WFTO and our community of Fair Trade Enterprises, activists and supporters are changing the economy from within. We do so not only by investing in renewable energy, regenerative agriculture, sustainable fashion and craftmanship, among others. But also, by advocating for policy change to promote environmental protection, reduce inequality, and support the development of resilient communities. By aligning profit with purpose, responsible businesses can foster a more sustainable and inclusive world, providing opportunities for refugees and promoting the protection of our planet for generations to come. 

By Alessandra Casareggio

Clement, Viviane, Kanta Kumari Rigaud, Alex de Sherbinin, Bryan Jones, Susana Adamo, Jacob Schewe, Nian Sadiq, and Elham Shabahat. 2021. Groundswell Part 2: Acting on Internal Climate Migration. Washington, DC: The World Bank

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17th international


17-20 SEPT 2024 – CAPE TOWN 

We are thrilled to invite you to our upcoming International Fair Trade Summit, set to take place in the vibrant city of Cape Town, from the 17th to the 20th of September 2024.

The International Fair Trade Summit aims to bring together leaders, practitioners, and advocates from all corners of the globe to collaborate and promote Fair Trade practices. This edition promises to be a unique opportunity for participants to engage in enlightening discussions, exchange ideas, and forge partnerships that will shape the future of Fair Trade.

WFTO Membership & Associate Types

  • Fair Trade Organisations (FTO)

    All trading members of WFTO. This includes all organisations that have more than half of their income and/or more than €100,000 in income from trade.

  • Fair Trade Support Organisations (FTSO)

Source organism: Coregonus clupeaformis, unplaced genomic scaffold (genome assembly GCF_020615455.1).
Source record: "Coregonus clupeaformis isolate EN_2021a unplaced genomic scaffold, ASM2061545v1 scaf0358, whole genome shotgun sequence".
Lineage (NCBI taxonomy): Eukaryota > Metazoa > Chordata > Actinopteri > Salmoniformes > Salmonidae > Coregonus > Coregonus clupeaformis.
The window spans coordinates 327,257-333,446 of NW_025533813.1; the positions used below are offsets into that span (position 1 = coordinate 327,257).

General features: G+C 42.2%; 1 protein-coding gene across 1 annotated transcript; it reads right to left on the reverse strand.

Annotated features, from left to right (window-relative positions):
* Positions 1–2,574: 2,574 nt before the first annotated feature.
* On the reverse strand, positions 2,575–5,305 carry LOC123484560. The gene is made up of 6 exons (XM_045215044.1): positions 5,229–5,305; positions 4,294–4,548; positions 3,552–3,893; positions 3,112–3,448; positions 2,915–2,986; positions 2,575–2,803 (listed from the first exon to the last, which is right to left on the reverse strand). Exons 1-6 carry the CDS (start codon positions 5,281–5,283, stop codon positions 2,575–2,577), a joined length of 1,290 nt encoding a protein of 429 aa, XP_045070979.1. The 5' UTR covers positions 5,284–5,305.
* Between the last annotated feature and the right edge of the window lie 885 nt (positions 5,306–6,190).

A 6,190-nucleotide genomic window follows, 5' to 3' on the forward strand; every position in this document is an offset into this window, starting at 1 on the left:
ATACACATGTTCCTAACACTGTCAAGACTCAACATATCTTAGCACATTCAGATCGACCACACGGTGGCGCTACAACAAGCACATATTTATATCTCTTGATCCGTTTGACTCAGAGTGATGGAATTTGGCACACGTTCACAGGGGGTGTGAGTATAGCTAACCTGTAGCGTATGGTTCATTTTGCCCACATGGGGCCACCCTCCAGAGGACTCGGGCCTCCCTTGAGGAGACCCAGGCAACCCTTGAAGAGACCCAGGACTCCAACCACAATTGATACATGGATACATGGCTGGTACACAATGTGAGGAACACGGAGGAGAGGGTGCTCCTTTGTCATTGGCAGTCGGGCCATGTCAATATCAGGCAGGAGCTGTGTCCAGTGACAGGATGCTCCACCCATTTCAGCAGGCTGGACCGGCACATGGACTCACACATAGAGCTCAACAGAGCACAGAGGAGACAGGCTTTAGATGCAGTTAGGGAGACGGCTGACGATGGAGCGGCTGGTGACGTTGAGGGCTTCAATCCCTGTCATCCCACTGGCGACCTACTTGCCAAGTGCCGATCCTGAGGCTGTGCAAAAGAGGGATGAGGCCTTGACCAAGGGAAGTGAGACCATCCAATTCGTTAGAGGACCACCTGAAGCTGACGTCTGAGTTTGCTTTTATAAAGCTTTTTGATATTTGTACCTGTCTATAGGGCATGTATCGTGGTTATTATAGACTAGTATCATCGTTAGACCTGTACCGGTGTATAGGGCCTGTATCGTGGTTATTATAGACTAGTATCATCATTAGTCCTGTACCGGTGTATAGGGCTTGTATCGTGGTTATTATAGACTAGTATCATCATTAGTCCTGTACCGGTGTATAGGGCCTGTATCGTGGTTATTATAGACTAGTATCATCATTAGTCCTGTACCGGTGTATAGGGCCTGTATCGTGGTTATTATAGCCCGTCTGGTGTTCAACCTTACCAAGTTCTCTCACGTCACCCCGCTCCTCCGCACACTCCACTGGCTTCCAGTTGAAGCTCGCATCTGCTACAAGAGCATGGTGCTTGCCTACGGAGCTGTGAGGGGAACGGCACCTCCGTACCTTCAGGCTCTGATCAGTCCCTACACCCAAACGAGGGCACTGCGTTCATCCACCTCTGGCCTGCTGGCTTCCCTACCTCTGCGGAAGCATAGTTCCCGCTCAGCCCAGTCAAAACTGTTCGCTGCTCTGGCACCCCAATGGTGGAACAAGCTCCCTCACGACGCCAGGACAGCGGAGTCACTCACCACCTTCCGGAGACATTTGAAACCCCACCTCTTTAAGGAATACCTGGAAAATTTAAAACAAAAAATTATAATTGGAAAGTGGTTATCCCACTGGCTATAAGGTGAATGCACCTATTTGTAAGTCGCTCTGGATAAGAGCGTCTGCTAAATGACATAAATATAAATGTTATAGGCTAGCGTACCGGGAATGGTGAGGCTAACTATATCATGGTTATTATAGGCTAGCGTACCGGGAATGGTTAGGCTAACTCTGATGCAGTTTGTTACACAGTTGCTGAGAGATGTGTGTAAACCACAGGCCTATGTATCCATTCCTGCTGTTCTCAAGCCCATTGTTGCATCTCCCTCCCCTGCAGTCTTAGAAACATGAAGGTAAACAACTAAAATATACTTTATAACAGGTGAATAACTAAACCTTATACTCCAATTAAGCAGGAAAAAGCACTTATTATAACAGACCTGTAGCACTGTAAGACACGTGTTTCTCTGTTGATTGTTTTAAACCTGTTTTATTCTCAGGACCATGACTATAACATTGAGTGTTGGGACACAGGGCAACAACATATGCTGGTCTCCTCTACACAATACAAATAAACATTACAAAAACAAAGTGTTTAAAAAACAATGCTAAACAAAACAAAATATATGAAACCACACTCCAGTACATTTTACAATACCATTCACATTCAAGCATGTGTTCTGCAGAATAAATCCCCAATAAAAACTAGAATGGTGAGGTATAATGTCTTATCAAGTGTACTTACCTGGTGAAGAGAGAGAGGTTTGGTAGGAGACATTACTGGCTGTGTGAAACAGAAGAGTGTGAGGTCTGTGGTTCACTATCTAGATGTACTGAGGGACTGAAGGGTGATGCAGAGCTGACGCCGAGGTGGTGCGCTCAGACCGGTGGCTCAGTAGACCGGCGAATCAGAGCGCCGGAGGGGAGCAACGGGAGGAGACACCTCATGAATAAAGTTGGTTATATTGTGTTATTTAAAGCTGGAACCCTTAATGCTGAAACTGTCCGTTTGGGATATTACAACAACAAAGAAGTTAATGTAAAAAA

An organisation whose primary mission is to support Fair Trade and/or provide services to organisations that are or want to become Fair Trade Organisations.

  • Fair Trade Networks (FTN)

    An organisation which is an association of organisations committed to Fair Trade.

  • Individual Associates (IA)

    Individual Associates are supporters of the Fair Trade movement with limited rights. The WFTO Guarantee System does not apply to them.

  • Associate Organisations (AO)

    Associate Organisations align with WFTO’s values but after their application. They do not undergo monitoring and also have limited rights.

WFTO Guarantee System Monitoring Statuses

  • Candidates

    Candidates have been conditionally approved for membership but have not completed their first monitoring cycle under the WFTO Guarantee System. They have limited rights within WFTO. They may not use the WFTO Member Mark and Product Label or claim that they are monitored by WFTO.

  • Guaranteed Members

    Guaranteed members have met the WFTO Membership requirements and are monitored under the WFTO Guarantee System.

  • Member

    Organisations that have no or little income from trade go through a reduced version of the WFTO Guarantee System that does not include criteria related to trade. These organisations may use the WFTO Member Mark but cannot use the Product Label for any products they may be trading to support their mission. This status only applies to Fair Trade Networks (FTN) and Support Organisations (FTSO).